Can Women Get More Than One Lumpectomy?

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For many women with localized breast cancer, a lumpectomy followed by breast radiation therapy may be the most effective treatment, with survival rates equal to a mastectomy. But if the cancer comes back, can women have additional lumpectomies? Women should not have a second lumpectomy in the same breast if they were previously treated with a lumpectomy and radiation, says Mehra Golshan, MD, FACS, director of Breast Surgical Services at the Susan F. Smith Center for Women’s Cancers at Dana-Farber. Instead, the standard course of treatment is a mastectomy (total removal of the breast), with or without reconstruction, to avoid …

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Immunotherapy, Targeted Drugs, Brain Cancer Research Among Highlights at Cancer Meeting

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Eagerly awaited new data from trials of immunotherapy drugs, vaccines to treat brain tumors, and improved treatments for blood cancers sparked waves of optimism at the year’s biggest cancer meeting. The 2015 annual meeting of the American Society of Clinical Oncology (ASCO) drew about 30,000 cancer specialists to Chicago May 29 – June 2. Immunotherapy, which uses drugs to block immune “checkpoints” such as PD-1 and PD-L1, allowing the patient’s immune system to attack cancer cells, drew standing-room-only audiences as researchers reported updated results in studies of melanoma, lung cancer, and brain cancer. Investigators from Dana-Farber and Dana-Farber/Boston Children’s Cancer …

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How the Body’s Immune System Can Fight Cancer

F. Stephen Hodi, MD

Immunology is one of the most promising areas of cancer treatment today. Immunotherapy drugs, which use the patient’s own immune system to fight cancer cells, have been effective in treating several forms of the disease, including melanoma, prostate cancer, Hodgkin lymphoma, and certain types of brain tumors. The immune system has natural stopping points when fighting against bacteria and infection, which prevent the system from going after the body’s own cells and tissues. However, these “brakes” prevent the immune system from successfully attacking cancer cells and tumors. Immunotherapy drugs block those brakes, allowing the immune system to fight and destroy …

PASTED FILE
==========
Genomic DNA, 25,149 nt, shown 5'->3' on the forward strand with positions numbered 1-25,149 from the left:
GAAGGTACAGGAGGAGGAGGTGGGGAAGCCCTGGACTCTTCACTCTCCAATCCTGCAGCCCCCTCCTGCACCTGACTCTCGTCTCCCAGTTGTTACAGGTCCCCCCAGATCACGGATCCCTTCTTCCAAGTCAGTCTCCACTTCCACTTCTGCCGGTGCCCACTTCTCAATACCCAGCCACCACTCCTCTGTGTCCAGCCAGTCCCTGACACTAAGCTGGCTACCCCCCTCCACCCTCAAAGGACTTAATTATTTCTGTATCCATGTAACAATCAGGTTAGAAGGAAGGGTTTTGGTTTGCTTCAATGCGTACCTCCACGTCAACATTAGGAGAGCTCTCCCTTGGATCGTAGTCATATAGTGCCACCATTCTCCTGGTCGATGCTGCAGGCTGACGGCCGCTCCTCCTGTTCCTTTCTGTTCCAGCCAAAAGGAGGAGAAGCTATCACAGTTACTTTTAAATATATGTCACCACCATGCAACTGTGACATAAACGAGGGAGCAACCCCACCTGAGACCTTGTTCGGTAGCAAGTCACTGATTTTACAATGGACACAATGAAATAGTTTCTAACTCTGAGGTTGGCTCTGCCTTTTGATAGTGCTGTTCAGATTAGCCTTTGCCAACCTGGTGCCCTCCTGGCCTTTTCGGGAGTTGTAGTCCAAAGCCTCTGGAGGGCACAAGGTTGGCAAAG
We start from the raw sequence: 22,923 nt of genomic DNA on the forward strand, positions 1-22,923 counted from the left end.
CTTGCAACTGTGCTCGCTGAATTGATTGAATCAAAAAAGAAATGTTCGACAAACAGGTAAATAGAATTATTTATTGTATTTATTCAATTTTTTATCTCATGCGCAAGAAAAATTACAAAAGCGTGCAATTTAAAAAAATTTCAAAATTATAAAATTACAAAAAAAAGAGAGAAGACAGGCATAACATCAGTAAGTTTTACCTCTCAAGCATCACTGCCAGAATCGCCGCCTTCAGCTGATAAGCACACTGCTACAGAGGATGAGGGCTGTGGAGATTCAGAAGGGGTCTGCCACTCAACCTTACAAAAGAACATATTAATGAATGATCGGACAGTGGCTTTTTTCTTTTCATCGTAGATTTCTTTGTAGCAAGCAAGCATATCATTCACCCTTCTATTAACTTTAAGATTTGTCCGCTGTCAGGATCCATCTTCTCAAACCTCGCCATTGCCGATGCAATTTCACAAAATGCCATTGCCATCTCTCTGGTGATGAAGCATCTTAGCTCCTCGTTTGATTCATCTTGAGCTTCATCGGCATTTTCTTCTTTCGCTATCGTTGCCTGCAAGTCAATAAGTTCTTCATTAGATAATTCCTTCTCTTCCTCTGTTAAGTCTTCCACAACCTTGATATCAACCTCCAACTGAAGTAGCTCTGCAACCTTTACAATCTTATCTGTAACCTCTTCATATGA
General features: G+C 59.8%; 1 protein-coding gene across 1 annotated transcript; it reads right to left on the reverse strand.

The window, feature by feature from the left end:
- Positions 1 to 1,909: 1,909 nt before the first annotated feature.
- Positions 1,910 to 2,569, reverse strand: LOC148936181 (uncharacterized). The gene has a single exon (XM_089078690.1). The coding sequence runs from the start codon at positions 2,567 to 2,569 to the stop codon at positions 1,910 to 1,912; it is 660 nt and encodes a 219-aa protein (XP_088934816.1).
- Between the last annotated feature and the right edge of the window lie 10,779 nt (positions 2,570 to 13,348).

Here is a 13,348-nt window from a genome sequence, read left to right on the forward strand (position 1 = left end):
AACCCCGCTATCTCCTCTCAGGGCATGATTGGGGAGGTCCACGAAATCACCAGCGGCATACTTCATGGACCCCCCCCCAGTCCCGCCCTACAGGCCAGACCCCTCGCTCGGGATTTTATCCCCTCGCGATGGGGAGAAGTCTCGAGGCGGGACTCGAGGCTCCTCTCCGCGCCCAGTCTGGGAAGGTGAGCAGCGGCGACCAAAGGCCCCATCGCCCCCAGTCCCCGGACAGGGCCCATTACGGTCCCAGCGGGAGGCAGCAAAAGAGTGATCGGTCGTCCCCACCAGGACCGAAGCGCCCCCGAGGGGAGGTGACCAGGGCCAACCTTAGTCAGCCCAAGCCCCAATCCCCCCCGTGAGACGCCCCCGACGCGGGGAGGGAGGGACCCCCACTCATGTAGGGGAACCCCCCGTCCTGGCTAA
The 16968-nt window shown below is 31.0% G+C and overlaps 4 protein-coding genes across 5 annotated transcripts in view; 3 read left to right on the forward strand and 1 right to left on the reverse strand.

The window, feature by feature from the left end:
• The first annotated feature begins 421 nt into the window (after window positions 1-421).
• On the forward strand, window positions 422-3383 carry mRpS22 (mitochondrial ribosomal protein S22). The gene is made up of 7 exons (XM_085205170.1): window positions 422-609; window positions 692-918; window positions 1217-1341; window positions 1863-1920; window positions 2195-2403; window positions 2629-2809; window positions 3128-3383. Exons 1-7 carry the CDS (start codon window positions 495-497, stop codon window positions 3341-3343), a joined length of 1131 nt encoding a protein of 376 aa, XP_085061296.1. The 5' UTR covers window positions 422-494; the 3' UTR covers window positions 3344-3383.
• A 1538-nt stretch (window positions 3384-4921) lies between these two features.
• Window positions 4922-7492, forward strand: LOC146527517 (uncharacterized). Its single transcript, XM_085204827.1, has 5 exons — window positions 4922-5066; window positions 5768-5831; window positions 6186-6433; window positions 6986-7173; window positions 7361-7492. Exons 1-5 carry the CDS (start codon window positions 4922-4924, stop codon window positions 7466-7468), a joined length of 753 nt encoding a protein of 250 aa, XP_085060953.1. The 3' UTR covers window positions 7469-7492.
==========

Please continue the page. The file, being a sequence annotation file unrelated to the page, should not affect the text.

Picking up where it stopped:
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Explaining the Complexities of Cancer

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This post originally appeared on Cancer Research Catalyst, the official blog of the American Association for Cancer Research (AACR).  Burgeoning understanding of the biology of cancer has led to advances in cancer prevention, detection, diagnosis, and treatment. These advances mean that a person diagnosed with cancer in the United States today has a greater chance of surviving their diagnosis than ever before. Despite the tremendous advances, almost 600,000 people in the United States are expected to die from cancer this year alone. We asked Eric Winer, MD, chief of the Division of Women’s Cancers and director of the Breast Oncology …

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How a Cure for Hodgkin Lymphoma Changed the Course of Cancer Treatment

ASCO, George Canellos, Hodgkiin lymphoma

To mark its 50th anniversary, the American Society of Clinical Oncology (ASCO) invited physicians, patients, and the public to name the most important advances in clinical cancer research in the past half century. From more than 2,000 responses, the top choice was a cure for advanced Hodgkin lymphoma developed by scientists at the National Cancer Institute in the mid-1960s. The treatment used a combination of chemotherapy agents known by the acronym MOPP and represented the first time that combination chemotherapy had cured a non-leukemic solid tumor in adults. Its success led to the development of other combinations of chemotherapy drugs …